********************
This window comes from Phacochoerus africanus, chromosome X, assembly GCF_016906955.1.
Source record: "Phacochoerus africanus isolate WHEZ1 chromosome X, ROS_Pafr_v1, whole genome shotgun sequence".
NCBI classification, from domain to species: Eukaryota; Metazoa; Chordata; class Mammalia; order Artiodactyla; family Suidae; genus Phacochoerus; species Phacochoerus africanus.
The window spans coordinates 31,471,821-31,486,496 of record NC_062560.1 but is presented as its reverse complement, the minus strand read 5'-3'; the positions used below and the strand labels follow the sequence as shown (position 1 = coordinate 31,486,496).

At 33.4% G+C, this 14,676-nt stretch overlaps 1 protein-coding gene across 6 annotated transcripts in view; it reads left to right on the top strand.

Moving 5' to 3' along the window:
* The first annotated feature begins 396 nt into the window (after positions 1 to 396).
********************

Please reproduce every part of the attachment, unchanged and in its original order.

This window comes from Phacochoerus africanus, chromosome X, assembly GCF_016906955.1.
Source record: "Phacochoerus africanus isolate WHEZ1 chromosome X, ROS_Pafr_v1, whole genome shotgun sequence".
NCBI classification, from domain to species: Eukaryota; Metazoa; Chordata; class Mammalia; order Artiodactyla; family Suidae; genus Phacochoerus; species Phacochoerus africanus.
The window spans coordinates 31,471,821-31,486,496 of record NC_062560.1 but is presented as its reverse complement, the minus strand read 5'-3'; the positions used below and the strand labels follow the sequence as shown (position 1 = coordinate 31,486,496).

At 33.4% G+C, this 14,676-nt stretch overlaps 1 protein-coding gene across 6 annotated transcripts in view; it reads left to right on the top strand.

Moving 5' to 3' along the window:
* The first annotated feature begins 396 nt into the window (after positions 1 to 396).